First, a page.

Photo: Justin Sullivan (Getty)

As recent industry reports show that nearly half of U.S. calls this year could be scams, there’s finally a glimmer of hope. A major carrier has begun to deploy one of the most effective tools at fighting the plague of illegal calls—but so far, it works on just a single phone model.

T-Mobile announced today it is releasing a new system for verifying calls. Under their call verification system, if a T-Mobile user calls someone else who uses T-Mobile on a supported device, then the recipient will see a “Caller Verified” notice. Currently, only Galaxy Note 9 phones will have this call-verification technology, via a new software update on the phone. The company says that more phones will be able to use this service later in the year.

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It’s a step towards people being able to know whether a familiar-looking call is coming from a real human using their real number, not some asshole spammer.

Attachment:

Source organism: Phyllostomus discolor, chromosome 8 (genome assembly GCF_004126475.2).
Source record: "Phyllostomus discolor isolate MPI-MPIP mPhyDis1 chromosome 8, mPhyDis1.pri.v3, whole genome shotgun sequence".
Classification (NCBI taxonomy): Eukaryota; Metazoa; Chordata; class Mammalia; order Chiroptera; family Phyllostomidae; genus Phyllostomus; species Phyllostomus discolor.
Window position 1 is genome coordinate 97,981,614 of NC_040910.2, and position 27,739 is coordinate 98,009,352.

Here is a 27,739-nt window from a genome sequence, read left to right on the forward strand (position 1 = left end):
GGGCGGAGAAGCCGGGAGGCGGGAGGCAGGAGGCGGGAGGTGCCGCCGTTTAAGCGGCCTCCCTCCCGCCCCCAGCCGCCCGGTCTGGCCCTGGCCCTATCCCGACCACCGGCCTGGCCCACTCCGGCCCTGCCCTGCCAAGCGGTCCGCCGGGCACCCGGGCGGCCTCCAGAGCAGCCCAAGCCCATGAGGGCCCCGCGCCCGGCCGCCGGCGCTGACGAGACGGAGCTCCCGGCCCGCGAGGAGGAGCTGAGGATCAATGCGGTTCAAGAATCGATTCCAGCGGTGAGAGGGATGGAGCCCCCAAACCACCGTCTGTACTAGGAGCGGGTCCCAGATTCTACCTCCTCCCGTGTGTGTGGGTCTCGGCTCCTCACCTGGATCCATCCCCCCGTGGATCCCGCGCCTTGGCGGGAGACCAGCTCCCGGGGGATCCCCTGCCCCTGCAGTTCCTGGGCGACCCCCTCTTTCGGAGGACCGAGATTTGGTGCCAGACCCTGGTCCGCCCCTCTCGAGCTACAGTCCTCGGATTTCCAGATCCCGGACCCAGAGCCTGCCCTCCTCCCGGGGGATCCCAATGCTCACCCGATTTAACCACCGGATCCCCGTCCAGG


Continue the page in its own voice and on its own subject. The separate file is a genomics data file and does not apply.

The company is among the first carriers to implement the so-called SHAKEN (Signature-based Handling of Asserted information using toKENs) and STIR (Secure Telephone Identity Revisited) technologies that essentially provide phones with a sort of digital authentication. FCC Chairman Ajit Pai demanded on November 5 that all carriers start implementing the technologies. Several major carriers responded later that month, showing how close they were to rolling out the services.

At the time of the filings, T-Mobile seemed to be among the most prepared to adopt SHAKEN/STIR. Once other carriers adopt this technology, it won’t just have to be a service that only benefits a subset of T-Mobile users when they receive calls from fellow T-Mobile users—it can work across all networks.

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Here’s hoping Sprint, Verizon, and AT&T move fast to catch up.

[T-Mobile, Verge]